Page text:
Female college student stressed and overwhelmed and trying to study at the school library. © Antonio_Diaz via iStock.
Female college student stressed and overwhelmed and trying to study at the school library. © Antonio_Diaz via iStock.

That’s not to suggest that the collaborative view is the one true perspective on accomplishment. I’d call it one of a range of possible emphases that have struggled or prospered with the times. But if that’s the case, then we’re free to think more critically about the view of work we want to emphasize at any given time.

What does any of this have to do with cognitive enhancement? The collaborative view I’ve outlined and a culture of open cognitive enhancement share some important links. It’s certainly not true that one has to use CEDs to take that view, but there are strong reasons why an honest and thoughtful CED user ought to do so.

Consider the case of a journalist like David Plotz, who kept a running diary of his two-day experiment with Provigil: “Today I am the picture of vivacity. I am working about twice as fast as usual. I have a desperate urge to write…. These have been the two most productive days I’ve had in years.”

How might such a writer account for the boost in his performance? Would he chalk it up to his inherent skill or effort, or to the temporary influence of a drug? If someone singled out his enhanced work for praise, would he be right in taking all the credit for himself and leaving none for the enhancement?

I don’t think he would be. There is a dishonesty in failing to acknowledge the enhancement, because that failure willingly creates a false assumption: it allows us to believe that the marginal improvement in performance reflects on the writer’s efforts, growing skill, or some other personal quality, when the truth seems to be otherwise. In other words, I don’t think enhancement is dishonest in itself–it’s failing to acknowledge enhancement that’s dishonest.

There’s nothing objectionable in collaborative work, forthrightly acknowledged. When we take an impersonal view of our work, we share credit and openly recognize our influences. And we can take a similar attitude to work done under the influence of cognitive enhancement drugs. When we speak of creative influences and working “under the influence” of CEDs, I think we’re exposing a similarity that runs deeper than a pun. Of course, one does not literally “collaborate” with a drug. But whether we acknowledge influences that shape our work or acknowledge the influence of a drug that helped us accomplish that work by improving our performance, we are forgoing full, personal credit. We are directing observers toward the quality of the work, rather than toward what the work may say about our personal qualities. We are, in a sense, making less of a “property claim” on the work. Given the history of innovators who willingly made this more modest claim, and given the benefits of the collaborative view that I’ve discussed, I don’t think that’s such bad news.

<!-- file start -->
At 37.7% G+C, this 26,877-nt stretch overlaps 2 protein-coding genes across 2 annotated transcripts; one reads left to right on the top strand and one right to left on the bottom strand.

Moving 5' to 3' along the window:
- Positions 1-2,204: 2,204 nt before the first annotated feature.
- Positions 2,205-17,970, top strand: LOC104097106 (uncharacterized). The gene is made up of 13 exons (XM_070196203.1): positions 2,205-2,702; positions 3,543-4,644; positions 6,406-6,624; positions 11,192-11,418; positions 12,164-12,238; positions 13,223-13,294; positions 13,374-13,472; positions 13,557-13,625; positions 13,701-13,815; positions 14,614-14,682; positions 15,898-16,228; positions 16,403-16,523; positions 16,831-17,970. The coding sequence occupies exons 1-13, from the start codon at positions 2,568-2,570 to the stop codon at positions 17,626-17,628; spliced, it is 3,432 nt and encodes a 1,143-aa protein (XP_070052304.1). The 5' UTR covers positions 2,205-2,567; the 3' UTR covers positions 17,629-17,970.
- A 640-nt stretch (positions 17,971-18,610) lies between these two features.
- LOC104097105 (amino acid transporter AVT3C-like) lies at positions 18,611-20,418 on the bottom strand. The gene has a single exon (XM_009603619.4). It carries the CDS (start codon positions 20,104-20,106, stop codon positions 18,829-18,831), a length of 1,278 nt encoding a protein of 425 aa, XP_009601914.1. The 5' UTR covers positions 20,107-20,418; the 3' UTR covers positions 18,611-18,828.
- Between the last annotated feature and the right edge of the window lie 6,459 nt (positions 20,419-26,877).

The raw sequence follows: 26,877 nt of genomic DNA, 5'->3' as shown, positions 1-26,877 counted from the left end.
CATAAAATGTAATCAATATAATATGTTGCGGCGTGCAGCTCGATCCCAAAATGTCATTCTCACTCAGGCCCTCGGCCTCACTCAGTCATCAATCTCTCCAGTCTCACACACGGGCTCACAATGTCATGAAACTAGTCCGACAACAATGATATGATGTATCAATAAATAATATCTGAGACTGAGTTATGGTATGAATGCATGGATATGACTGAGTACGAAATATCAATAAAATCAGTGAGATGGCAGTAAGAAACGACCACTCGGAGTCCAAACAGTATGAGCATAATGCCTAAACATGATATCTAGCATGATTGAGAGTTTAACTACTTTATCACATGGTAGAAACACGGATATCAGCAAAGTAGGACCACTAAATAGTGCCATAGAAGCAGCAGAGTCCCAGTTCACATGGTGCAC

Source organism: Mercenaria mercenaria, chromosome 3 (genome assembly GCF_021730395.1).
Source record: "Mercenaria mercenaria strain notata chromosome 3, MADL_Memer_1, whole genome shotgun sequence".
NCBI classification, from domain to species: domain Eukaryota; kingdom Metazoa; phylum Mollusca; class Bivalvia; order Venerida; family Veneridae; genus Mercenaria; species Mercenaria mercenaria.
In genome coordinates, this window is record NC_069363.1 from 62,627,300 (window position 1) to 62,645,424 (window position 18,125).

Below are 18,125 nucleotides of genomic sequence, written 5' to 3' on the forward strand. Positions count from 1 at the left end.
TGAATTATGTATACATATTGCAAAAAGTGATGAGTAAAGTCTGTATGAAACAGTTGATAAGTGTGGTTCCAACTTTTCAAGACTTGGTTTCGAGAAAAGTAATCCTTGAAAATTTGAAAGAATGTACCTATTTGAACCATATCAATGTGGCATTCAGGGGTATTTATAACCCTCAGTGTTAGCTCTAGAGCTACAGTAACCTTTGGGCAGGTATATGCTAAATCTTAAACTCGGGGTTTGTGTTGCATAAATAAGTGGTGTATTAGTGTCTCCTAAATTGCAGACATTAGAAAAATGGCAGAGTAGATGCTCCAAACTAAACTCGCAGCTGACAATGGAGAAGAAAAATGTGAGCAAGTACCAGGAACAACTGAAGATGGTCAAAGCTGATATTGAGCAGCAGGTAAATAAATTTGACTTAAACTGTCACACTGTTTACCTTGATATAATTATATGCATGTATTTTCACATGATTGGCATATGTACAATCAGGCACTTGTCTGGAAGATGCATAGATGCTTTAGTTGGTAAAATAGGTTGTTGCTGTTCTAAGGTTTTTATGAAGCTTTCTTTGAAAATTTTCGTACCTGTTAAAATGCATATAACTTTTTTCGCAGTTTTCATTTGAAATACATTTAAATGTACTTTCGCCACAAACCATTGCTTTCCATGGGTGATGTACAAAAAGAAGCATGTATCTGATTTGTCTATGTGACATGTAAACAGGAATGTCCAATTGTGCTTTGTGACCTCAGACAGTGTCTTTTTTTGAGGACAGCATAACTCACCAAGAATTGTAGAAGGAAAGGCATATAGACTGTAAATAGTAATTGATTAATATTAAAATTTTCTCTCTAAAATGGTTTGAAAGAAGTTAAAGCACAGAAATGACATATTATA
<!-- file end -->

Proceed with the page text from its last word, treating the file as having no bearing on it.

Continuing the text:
But could a culture of open cognitive enhancement drug use really one day change the way we think about work? There are no guarantees, to be sure. When I read first-person accounts of CED use, I’m struck by the way users perceive fast, temporary, and often surprising gains in focus, processing speed, and articulateness. With that strong subjective experience comes the experience of leaving, and returning to, an “unenhanced” state. The contrast seems visceral and difficult to overlook; the marginal gains in performance seem especially difficult to take credit for. The subjective experience of CED use looks like short-term growth in our abilities, arising from an external source, to which we cannot permanently lay claim. For just that reason, I have trouble agreeing with those, like Michael Sandel, who associate cognitive enhancement with “hubris.” Why not humility instead? Of course, I don’t claim that CEDs will inspire the same reflections in all of their users. It’s certainly possible to be unreflective about the implications of CED use. I only argue that it’s a little harder to be unreflective.

But that reflectiveness, in turn, requires openness about the enhancement already going on. As long as students fear job-market ramifications for talking on the record about their cognitive enhancement drug use, I wouldn’t nominate them as martyrs to the cause. But why not start with professors and academics–with, say, those 20% of respondents to the Nature poll? What’s tenure for anyway?

We simply can’t separate enhancement, of any kind, from the ends we ask of it and the work we do with it. So I sympathize with the New Yorker’s Margaret Talbot when she writes that “every era, it seems, has its own defining drug. Neuroenhancers are perfectly suited for the anxiety of white-collar competition in a floundering economy…. They facilitate a pinched, unromantic, grindingly efficient form of productivity.” Yet that’s giving the drug too much credit. I’d look instead to the culture that surrounds it. Our culture of cognitive enhancement is furtive, embarrassed, dedicated to one-upping one another on exams or on the tenure track. But a healthier culture of enhancement is conceivable, and it begins with a greater measure of honesty. Adderall and desperation don’t have to be synonymous, but as long as they are, I’d blame the desperation, not the drug.